The 25-year old forward, traded to the Ducks from the Washington Capitals five days earlier, took advantage of his second Grade-A scoring chance in the final minute by scoring his first goal with his new team. He scored with 4.9 seconds left in overtime to give Anaheim a 4-3 win against the Minnesota Wild at Xcel Energy Center on Saturday night.
Perreault's crazy shift nearly ended 20 seconds earlier in almost the exact same spot it eventually did. But Wild goaltender Niklas Backstrom was aggressive coming out of his net and stoned him with a great pad save.
The puck caromed off his pad to the stick of Minnesota's Kyle Brodziak; after Perreault fell down, Brodziak and Jason Pominville went on a 2-on-1 the other way, where Ducks goaltender Jonas Hiller made a great pad save of his own.
Anaheim defenseman Cam Fowler then gathered in the puck and dished to Francois Beauchemin, who along with Perreault, were outnumbered entering the Wild zone. But after a Wild defenseman lost an edge, Perreault was free to crash the net, where Beauchemin found him with a pass.
Perreault slipped the puck through Backstrom's five-hole for the winner.
"The first one [Backstrom] came out hard at me and I didn't expect it," Perreault said. "So when I got that second one, I knew I wasn't going to shoot it, I was going to make a little move and slide it five-hole."
With a big assist from the quick right leg of Hiller, Anaheim evened its record at 1-1-0.
"You see them going 2-on-1 and you're like 'Oh man, they're maybe gonna score and you just missed a great opportunity to score for your team,' Perreault said. "Then all of the sudden, it comes right back. I wasn't going to miss twice."
"I don't want to see it, but it sure is good for hockey," Ducks coach Bruce Boudreau said of the game's final minute. "They could show that last minute in the highlights all day long and I think people would go 'Wow, I gotta see that sport,' because the average fan is not looking at how many mistakes there were in the last minute."
Perreault also had the primary assist on Jakob Silfverberg's goal 1:19 into the second period; he found Silfverberg in front of Backstrom with a nice feed from behind the net.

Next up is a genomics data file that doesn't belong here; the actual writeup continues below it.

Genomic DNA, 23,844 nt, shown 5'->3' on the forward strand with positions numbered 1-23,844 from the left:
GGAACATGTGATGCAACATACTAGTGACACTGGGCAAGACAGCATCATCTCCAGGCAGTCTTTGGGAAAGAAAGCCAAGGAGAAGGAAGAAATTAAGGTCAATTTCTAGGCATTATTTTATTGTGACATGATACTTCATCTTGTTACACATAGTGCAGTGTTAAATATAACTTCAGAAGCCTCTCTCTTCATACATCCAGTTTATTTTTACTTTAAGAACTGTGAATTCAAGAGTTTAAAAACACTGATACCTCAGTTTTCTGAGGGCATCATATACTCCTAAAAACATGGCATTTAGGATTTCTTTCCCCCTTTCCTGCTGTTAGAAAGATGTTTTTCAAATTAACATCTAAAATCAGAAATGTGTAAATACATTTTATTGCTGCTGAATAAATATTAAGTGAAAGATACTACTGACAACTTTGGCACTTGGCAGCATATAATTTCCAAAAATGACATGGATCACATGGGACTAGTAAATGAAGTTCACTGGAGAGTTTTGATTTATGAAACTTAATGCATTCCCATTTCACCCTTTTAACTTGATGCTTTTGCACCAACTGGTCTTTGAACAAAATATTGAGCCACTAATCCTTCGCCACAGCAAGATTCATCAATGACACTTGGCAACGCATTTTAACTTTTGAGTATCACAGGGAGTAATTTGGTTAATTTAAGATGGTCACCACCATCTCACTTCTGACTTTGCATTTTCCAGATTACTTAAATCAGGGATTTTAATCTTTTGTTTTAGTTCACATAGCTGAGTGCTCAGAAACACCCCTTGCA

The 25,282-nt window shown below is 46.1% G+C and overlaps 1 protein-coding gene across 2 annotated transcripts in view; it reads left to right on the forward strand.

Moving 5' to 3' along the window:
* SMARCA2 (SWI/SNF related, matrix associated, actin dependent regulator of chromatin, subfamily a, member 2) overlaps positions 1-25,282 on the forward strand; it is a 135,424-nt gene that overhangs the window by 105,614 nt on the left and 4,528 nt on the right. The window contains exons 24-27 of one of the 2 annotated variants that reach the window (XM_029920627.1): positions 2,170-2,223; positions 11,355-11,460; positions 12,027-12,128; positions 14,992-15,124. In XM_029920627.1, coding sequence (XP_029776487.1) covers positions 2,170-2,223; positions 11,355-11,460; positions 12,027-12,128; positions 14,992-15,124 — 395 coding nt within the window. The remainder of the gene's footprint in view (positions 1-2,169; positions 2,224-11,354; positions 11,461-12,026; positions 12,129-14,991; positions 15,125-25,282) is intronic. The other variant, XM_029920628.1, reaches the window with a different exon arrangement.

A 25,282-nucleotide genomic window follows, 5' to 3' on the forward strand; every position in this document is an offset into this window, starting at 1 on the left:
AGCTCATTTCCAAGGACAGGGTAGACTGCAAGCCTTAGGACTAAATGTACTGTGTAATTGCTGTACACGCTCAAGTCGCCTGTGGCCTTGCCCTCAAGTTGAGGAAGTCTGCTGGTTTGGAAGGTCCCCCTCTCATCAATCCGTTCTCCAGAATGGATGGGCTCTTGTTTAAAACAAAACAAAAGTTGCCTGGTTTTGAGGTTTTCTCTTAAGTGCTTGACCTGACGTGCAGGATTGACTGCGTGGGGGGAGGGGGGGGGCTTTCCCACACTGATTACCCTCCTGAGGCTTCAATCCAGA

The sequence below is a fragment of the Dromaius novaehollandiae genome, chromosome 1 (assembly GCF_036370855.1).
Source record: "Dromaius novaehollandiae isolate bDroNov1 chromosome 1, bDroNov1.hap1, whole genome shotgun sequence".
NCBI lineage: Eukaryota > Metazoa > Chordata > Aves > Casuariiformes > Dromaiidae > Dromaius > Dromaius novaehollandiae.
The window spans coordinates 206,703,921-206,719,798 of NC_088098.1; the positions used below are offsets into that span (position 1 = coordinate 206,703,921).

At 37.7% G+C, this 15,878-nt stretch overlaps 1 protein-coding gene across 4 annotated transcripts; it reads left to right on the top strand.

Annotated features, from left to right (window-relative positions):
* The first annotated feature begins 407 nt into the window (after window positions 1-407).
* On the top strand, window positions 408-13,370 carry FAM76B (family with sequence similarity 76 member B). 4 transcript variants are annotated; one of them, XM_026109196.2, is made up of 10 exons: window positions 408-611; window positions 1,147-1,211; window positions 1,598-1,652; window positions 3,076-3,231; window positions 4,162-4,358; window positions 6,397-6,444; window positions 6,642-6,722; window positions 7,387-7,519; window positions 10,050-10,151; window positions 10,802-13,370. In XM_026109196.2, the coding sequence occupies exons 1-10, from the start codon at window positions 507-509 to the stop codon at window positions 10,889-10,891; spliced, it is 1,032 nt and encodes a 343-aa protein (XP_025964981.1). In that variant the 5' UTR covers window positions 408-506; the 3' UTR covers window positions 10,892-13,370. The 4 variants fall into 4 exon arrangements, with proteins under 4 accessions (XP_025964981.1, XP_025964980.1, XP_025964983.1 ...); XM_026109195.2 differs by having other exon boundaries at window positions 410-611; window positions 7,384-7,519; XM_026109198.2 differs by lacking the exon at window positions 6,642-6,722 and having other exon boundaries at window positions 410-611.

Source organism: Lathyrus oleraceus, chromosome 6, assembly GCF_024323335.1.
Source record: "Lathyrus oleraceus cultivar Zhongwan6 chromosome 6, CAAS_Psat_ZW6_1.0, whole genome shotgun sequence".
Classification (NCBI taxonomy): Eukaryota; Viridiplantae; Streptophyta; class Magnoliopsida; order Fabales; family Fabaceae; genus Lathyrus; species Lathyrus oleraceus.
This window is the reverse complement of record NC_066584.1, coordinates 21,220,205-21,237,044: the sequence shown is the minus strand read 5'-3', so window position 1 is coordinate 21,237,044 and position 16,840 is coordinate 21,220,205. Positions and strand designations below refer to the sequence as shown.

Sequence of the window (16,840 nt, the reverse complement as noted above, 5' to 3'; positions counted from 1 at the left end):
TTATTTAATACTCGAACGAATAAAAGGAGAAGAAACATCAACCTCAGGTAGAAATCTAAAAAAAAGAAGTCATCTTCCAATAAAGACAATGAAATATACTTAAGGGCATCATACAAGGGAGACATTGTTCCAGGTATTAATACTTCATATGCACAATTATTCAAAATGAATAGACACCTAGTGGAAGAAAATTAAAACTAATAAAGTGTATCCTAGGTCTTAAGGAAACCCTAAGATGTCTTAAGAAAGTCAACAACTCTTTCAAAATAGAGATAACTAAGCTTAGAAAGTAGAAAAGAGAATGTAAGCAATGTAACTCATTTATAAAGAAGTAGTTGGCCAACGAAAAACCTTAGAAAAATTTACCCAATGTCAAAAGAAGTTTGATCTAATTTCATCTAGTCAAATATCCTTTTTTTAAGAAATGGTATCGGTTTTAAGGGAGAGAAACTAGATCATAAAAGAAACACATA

"Those are the things I've seen him do in Washington," said Boudreau, who coached Perreault for parts of three seasons with the Capitals. "He's like a little jitterbug. He can move, he's shifty. Plays find him. That's why he's a valuable player."
"Any headline you read was about how bad we were," Boudreau said. "The pride took over a little bit. It kept us in the game. It was a big factor of why we were there at the end.
"This is a team that was third overall [in the standings] last year and they didn't like getting criticized and ridiculed for what had happened last game."
Wild coach Mike Yeo said he expected an "ornery" team Saturday night following his team's morning skate earlier in the day. That's exactly what they got.
"We talked about a number of things tactically before the game, we talked about X's and O's and whatnot, but two words that were underlined were preparation and determination," Yeo said. "I think judging by the first period, the way we started the game, we didn't have enough of either of those."
Silfverberg's goal in the second made it 3-1 and it looked like Anaheim was prepared to coast to victory.
But the Wild dominated the rest of the second period, outshooting the Ducks 17-8 and narrowing the lead to 3-2 on a power-play goal by Pominville at 8:28.
Minnesota tied the game 1:15 into the third period on Zach Parise's second goal of the night. Both teams had man-advantage chances down the stretch but neither could find the net again until Perrault's winner late in overtime.
Minnesota outshot Anaheim 33-30 for the game with Hiller making 30 saves for the Ducks. The Wild's first line of Parise, Pominville and Mikko Koivu figured into all three Wild goals.
"We should have had more. We had some chances that we needed to get a couple more," Parise said. "We expect ourselves to do that and we have to do that."
Minnesota has points in each of its first two games, but has yet to win. The Wild lost a shootout to the Los Angeles Kings on Thursday. The Ducks have split their first two games, both on the road, and conclude a three-game trip Sunday night against the Winnipeg Jets. Teemu Selanne, who sat out Saturday, is scheduled to play against his former team.
Perhaps more concerning for the Wild is the injury of center Charlie Coyle, who left the game midway through the second period with a lower-body injury after a collision with Ducks forward Andrew Cogliano.
After disappearing down the tunnel for several minutes, Coyle returned to the bench shortly before heading back to the locker room. He did not return to the game and his status for Minnesota's next game Tuesday night at the Nashville Predators is in doubt.
"I don't think it's gravely serious, but I'd also think it'd be a stretch to see him in the lineup for the next game," Yeo said.
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